Can Turkey, Russia, and Iran Bring Permanent Security to Syria?

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With the Syria War at the core, the Astana Process continues with occasional summits between …

Bu Konuda Daha Fazla

  • Turkey's opposition to Iran's expansionist policies does not preclude its objection to outside intervention and instability

  • Turkey's cooperation with Iran in Iraq and Syria will likely set new developments in motion across the Middle East

  • "DEBATING NEW TURKEY" Panel I: Turkish Politics: Quo Vadis?  Panel II: Turkey's New Regional Activism Panel III: Turkish-American Partnership Date: December 3, 2010 Venue: Washington, D.C.   

  • There is a lively debate centered on whether Turkey is undergoing an axis shift, meaning Turkey is drifting away from the Transatlantic system and heading towards the Middle East in the most acclaimed dailies and journals of the Western world.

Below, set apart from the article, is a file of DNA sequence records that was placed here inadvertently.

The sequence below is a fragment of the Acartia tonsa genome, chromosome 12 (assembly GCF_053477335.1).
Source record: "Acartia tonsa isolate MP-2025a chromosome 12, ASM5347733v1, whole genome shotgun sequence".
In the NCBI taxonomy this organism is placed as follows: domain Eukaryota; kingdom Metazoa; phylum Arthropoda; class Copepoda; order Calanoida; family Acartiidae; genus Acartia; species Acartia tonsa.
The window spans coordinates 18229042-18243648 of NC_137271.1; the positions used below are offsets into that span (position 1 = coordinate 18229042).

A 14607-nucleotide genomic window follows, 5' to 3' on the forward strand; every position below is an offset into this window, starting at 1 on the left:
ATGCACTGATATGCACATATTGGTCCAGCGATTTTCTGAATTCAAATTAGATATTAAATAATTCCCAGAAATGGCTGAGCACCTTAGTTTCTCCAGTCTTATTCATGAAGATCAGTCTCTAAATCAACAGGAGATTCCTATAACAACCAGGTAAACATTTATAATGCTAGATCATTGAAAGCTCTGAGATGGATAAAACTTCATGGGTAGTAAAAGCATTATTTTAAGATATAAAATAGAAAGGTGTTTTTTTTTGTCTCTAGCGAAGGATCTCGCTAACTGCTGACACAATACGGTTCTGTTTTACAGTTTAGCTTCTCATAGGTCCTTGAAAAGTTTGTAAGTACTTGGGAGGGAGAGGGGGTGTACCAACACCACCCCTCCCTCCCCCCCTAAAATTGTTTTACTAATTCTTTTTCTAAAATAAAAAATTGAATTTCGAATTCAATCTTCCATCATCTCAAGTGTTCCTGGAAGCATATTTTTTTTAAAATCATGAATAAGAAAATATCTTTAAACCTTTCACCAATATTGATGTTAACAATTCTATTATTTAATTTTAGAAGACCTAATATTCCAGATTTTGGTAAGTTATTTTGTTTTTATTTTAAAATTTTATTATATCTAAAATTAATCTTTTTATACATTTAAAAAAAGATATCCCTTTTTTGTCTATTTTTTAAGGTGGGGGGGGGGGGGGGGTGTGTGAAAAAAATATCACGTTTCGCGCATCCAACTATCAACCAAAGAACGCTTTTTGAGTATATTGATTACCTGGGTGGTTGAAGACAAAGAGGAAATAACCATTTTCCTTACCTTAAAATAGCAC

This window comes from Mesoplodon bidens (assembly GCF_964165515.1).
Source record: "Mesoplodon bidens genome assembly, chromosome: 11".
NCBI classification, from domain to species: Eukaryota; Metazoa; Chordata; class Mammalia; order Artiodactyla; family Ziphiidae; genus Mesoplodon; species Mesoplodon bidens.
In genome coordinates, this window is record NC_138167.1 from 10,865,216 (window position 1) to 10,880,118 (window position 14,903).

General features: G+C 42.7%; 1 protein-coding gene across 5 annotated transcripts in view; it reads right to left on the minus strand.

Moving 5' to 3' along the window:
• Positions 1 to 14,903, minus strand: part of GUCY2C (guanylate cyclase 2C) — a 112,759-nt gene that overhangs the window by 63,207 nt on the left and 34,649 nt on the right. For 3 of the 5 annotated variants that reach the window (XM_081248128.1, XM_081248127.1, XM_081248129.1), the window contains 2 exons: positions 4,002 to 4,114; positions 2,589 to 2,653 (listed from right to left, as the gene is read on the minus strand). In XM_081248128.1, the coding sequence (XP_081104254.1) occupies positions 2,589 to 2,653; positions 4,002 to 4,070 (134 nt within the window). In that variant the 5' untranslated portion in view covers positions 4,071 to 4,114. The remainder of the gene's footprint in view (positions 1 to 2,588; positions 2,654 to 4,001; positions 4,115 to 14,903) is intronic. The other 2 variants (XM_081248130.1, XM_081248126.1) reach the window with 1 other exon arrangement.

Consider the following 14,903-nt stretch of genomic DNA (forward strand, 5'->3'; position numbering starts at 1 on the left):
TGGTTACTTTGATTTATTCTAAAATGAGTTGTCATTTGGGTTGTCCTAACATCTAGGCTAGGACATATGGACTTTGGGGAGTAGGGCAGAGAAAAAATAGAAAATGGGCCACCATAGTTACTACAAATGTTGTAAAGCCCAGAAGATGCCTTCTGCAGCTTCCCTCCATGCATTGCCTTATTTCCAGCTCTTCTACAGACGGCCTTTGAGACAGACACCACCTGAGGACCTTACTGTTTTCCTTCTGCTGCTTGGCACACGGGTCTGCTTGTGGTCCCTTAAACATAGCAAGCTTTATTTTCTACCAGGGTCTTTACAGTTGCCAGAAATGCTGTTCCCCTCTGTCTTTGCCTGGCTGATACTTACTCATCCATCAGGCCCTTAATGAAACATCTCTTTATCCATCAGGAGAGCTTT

• This article considers the August 2008 visit to Turkey by Iranian President Mahmoud Ahmedinejad, and analyzes relations between Turkey and Iran in general. The tensions and crises that followed the 1979 Iranian Revolution are briefly presented in order to provide a better understanding of the present state of relations. Then we draw a picture of the situation after the Justice and Development Party (AKP) came to power in 2002, bringing widespread changes to Turkish foreign policy. We also call attention to Turkey’s changing role in the regional balance of power, and to the significance of that role both in Turkey’s relations with Iran and with the United States.